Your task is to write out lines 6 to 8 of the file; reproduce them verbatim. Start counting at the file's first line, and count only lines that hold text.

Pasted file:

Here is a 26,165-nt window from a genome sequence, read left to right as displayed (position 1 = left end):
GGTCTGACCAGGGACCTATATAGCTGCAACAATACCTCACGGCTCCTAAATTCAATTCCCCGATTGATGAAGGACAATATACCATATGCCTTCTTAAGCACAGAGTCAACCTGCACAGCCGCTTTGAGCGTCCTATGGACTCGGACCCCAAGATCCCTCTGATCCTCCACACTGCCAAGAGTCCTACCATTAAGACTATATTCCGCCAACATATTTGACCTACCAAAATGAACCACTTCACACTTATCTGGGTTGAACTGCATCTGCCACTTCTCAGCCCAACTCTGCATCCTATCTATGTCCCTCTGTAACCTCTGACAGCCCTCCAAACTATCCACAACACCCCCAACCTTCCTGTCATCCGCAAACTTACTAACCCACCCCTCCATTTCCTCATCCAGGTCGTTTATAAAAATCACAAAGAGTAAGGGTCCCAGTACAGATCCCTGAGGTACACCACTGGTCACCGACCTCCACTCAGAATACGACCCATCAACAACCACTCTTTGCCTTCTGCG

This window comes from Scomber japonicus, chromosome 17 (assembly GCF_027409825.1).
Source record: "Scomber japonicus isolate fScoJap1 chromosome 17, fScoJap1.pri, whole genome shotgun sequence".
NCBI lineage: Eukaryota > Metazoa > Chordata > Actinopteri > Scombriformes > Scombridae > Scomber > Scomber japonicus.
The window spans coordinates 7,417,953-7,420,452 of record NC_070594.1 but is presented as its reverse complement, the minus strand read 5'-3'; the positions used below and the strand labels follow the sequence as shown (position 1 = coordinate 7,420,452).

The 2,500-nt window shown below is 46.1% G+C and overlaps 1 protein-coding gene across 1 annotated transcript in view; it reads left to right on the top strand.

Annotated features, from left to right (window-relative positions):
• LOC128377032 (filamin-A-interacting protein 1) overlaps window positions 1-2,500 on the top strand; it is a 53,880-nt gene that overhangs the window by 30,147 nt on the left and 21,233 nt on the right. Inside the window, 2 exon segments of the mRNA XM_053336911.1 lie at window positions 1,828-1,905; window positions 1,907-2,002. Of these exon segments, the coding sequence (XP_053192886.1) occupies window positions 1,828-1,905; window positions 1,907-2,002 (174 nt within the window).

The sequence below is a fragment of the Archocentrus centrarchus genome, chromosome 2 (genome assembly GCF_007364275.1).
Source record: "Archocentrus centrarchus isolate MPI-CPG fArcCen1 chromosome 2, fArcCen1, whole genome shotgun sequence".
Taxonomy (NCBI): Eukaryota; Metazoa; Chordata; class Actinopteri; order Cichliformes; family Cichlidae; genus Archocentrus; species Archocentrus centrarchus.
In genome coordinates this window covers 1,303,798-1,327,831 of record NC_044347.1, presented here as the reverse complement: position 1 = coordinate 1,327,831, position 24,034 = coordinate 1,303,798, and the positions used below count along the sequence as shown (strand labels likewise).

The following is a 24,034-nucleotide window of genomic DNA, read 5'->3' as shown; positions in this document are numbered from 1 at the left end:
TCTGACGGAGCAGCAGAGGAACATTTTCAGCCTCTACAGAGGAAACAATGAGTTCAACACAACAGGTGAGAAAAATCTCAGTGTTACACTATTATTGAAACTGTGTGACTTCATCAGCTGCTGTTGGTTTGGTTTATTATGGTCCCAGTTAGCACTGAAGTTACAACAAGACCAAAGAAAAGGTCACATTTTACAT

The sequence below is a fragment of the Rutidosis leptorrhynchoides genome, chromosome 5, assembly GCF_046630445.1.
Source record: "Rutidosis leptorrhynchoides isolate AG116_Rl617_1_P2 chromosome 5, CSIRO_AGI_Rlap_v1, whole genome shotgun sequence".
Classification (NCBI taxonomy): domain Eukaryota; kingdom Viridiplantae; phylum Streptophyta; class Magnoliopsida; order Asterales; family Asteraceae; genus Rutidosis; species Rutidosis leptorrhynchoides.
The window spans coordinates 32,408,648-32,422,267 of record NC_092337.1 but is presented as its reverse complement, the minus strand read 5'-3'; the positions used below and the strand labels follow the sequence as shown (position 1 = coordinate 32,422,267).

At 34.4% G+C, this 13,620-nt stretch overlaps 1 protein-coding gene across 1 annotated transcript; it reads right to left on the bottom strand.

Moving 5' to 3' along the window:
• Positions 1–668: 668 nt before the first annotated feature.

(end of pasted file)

The window spans coordinates 7,417,953-7,420,452 of record NC_070594.1 but is presented as its reverse complement, the minus strand read 5'-3'; the positions used below and the strand labels follow the sequence as shown (position 1 = coordinate 7,420,452).

The 2,500-nt window shown below is 46.1% G+C and overlaps 1 protein-coding gene across 1 annotated transcript in view; it reads left to right on the top strand.

Annotated features, from left to right (window-relative positions):